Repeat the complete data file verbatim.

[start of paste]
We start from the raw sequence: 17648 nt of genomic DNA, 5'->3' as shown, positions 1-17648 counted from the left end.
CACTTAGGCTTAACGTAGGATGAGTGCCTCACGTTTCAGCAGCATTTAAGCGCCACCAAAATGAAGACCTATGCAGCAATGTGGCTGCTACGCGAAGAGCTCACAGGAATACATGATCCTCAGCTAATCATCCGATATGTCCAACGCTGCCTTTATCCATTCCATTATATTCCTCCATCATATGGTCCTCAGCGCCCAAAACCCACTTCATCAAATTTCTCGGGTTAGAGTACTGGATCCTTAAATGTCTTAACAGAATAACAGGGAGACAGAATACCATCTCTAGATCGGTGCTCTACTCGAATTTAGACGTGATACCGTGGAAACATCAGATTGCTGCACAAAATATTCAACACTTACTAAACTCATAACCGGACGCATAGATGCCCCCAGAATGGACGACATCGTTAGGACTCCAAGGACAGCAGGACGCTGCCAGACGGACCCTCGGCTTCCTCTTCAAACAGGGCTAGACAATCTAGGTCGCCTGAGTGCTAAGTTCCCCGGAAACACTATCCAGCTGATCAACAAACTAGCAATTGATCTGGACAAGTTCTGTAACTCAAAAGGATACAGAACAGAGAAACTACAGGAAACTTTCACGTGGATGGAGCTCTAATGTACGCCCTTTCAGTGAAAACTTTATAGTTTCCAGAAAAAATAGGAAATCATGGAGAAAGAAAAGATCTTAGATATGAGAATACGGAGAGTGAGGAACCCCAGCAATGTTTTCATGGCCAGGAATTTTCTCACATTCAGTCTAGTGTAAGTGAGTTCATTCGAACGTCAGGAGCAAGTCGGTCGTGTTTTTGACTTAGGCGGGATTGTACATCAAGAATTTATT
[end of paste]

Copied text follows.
We start from the raw sequence: 17648 nt of genomic DNA, 5'->3' as shown, positions 1-17648 counted from the left end.
CACTTAGGCTTAACGTAGGATGAGTGCCTCACGTTTCAGCAGCATTTAAGCGCCACCAAAATGAAGACCTATGCAGCAATGTGGCTGCTACGCGAAGAGCTCACAGGAATACATGATCCTCAGCTAATCATCCGATATGTCCAACGCTGCCTTTATCCATTCCATTATATTCCTCCATCATATGGTCCTCAGCGCCCAAAACCCACTTCATCAAATTTCTCGGGTTAGAGTACTGGATCCTTAAATGTCTTAACAGAATAACAGGGAGACAGAATACCATCTCTAGATCGGTGCTCTACTCGAATTTAGACGTGATACCGTGGAAACATCAGATTGCTGCACAAAATATTCAACACTTACTAAACTCATAACCGGACGCATAGATGCCCCCAGAATGGACGACATCGTTAGGACTCCAAGGACAGCAGGACGCTGCCAGACGGACCCTCGGCTTCCTCTTCAAACAGGGCTAGACAATCTAGGTCGCCTGAGTGCTAAGTTCCCCGGAAACACTATCCAGCTGATCAACAAACTAGCAATTGATCTGGACAAGTTCTGTAACTCAAAAGGATACAGAACAGAGAAACTACAGGAAACTTTCACGTGGATGGAGCTCTAATGTACGCCCTTTCAGTGAAAACTTTATAGTTTCCAGAAAAAATAGGAAATCATGGAGAAAGAAAAGATCTTAGATATGAGAATACGGAGAGTGAGGAACCCCAGCAATGTTTTCATGGCCAGGAATTTTCTCACATTCAGTCTAGTGTAAGTGAGTTCATTCGAACGTCAGGAGCAAGTCGGTCGTGTTTTTGACTTAGGCGGGATTGTACATCAAGAATTTATT